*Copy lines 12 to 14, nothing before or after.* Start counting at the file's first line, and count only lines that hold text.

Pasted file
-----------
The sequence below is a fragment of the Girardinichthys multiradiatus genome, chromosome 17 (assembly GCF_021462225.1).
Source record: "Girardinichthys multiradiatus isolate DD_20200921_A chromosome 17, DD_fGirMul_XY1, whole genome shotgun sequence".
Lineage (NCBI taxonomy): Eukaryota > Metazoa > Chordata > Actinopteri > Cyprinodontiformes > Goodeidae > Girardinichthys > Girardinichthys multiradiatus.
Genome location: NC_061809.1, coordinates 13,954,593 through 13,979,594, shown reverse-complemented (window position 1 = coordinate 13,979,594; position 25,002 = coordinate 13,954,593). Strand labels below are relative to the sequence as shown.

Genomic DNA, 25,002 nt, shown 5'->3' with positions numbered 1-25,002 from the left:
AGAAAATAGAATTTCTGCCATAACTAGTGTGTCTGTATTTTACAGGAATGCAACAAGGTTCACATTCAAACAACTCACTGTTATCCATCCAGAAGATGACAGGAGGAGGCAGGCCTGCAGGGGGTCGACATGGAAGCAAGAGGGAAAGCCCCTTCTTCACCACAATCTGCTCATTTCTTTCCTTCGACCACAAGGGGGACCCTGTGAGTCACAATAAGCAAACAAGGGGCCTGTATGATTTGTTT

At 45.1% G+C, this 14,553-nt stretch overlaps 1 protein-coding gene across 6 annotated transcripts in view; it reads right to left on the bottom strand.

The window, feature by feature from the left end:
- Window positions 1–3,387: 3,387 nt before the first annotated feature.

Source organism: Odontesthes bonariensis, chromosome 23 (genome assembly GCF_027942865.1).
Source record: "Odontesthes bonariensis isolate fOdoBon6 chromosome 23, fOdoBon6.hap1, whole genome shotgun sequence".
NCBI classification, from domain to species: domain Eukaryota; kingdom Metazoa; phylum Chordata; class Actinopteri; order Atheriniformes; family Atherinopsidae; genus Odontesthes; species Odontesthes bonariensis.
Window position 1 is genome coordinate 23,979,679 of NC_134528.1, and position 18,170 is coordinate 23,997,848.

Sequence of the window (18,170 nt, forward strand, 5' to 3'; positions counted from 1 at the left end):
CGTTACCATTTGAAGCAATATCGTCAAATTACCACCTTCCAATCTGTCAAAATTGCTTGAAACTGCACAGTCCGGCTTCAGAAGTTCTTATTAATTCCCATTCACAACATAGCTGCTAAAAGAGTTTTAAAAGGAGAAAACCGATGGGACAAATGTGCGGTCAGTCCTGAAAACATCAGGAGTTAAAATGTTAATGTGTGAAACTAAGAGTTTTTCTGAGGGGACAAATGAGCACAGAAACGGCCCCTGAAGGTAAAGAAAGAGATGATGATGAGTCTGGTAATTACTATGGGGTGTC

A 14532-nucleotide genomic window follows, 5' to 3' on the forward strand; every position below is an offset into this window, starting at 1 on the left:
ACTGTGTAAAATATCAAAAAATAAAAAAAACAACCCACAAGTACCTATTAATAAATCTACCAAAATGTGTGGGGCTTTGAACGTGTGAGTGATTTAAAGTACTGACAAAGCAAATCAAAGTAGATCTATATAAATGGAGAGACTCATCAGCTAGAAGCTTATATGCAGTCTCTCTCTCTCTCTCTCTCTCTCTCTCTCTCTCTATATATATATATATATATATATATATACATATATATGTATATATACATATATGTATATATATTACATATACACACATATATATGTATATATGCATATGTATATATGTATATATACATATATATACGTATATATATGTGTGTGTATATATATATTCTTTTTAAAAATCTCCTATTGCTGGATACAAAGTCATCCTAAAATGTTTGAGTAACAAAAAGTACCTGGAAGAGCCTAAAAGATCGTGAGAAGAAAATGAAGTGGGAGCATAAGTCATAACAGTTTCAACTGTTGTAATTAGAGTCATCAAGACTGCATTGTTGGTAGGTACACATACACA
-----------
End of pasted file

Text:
NCBI classification, from domain to species: domain Eukaryota; kingdom Metazoa; phylum Chordata; class Actinopteri; order Atheriniformes; family Atherinopsidae; genus Odontesthes; species Odontesthes bonariensis.
Window position 1 is genome coordinate 23,979,679 of NC_134528.1, and position 18,170 is coordinate 23,997,848.

Sequence of the window (18,170 nt, forward strand, 5' to 3'; positions counted from 1 at the left end):